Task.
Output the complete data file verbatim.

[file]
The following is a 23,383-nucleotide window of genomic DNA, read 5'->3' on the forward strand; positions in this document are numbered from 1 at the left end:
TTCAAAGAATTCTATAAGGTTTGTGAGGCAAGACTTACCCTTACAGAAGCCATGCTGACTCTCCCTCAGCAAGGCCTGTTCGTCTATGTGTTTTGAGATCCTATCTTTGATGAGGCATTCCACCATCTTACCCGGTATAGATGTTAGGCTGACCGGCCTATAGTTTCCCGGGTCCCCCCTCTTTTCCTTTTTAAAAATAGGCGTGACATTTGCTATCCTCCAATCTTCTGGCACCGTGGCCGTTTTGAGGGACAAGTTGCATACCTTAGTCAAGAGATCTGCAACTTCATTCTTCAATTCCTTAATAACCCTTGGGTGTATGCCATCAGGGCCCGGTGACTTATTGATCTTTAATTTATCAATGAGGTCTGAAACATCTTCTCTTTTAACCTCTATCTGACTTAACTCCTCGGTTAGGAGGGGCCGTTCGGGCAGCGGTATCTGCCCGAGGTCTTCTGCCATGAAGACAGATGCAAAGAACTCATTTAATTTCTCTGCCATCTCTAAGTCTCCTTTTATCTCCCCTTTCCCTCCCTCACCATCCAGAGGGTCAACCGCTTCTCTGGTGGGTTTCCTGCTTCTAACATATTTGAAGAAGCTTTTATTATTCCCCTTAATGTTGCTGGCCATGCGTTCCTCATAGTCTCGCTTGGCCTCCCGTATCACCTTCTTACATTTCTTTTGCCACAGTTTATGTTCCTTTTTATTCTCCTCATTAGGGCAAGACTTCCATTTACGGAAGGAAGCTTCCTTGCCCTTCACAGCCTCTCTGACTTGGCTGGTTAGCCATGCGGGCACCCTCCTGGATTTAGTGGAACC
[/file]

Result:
The following is a 23,383-nucleotide window of genomic DNA, read 5'->3' on the forward strand; positions in this document are numbered from 1 at the left end:
TTCAAAGAATTCTATAAGGTTTGTGAGGCAAGACTTACCCTTACAGAAGCCATGCTGACTCTCCCTCAGCAAGGCCTGTTCGTCTATGTGTTTTGAGATCCTATCTTTGATGAGGCATTCCACCATCTTACCCGGTATAGATGTTAGGCTGACCGGCCTATAGTTTCCCGGGTCCCCCCTCTTTTCCTTTTTAAAAATAGGCGTGACATTTGCTATCCTCCAATCTTCTGGCACCGTGGCCGTTTTGAGGGACAAGTTGCATACCTTAGTCAAGAGATCTGCAACTTCATTCTTCAATTCCTTAATAACCCTTGGGTGTATGCCATCAGGGCCCGGTGACTTATTGATCTTTAATTTATCAATGAGGTCTGAAACATCTTCTCTTTTAACCTCTATCTGACTTAACTCCTCGGTTAGGAGGGGCCGTTCGGGCAGCGGTATCTGCCCGAGGTCTTCTGCCATGAAGACAGATGCAAAGAACTCATTTAATTTCTCTGCCATCTCTAAGTCTCCTTTTATCTCCCCTTTCCCTCCCTCACCATCCAGAGGGTCAACCGCTTCTCTGGTGGGTTTCCTGCTTCTAACATATTTGAAGAAGCTTTTATTATTCCCCTTAATGTTGCTGGCCATGCGTTCCTCATAGTCTCGCTTGGCCTCCCGTATCACCTTCTTACATTTCTTTTGCCACAGTTTATGTTCCTTTTTATTCTCCTCATTAGGGCAAGACTTCCATTTACGGAAGGAAGCTTCCTTGCCCTTCACAGCCTCTCTGACTTGGCTGGTTAGCCATGCGGGCACCCTCCTGGATTTAGTGGAACC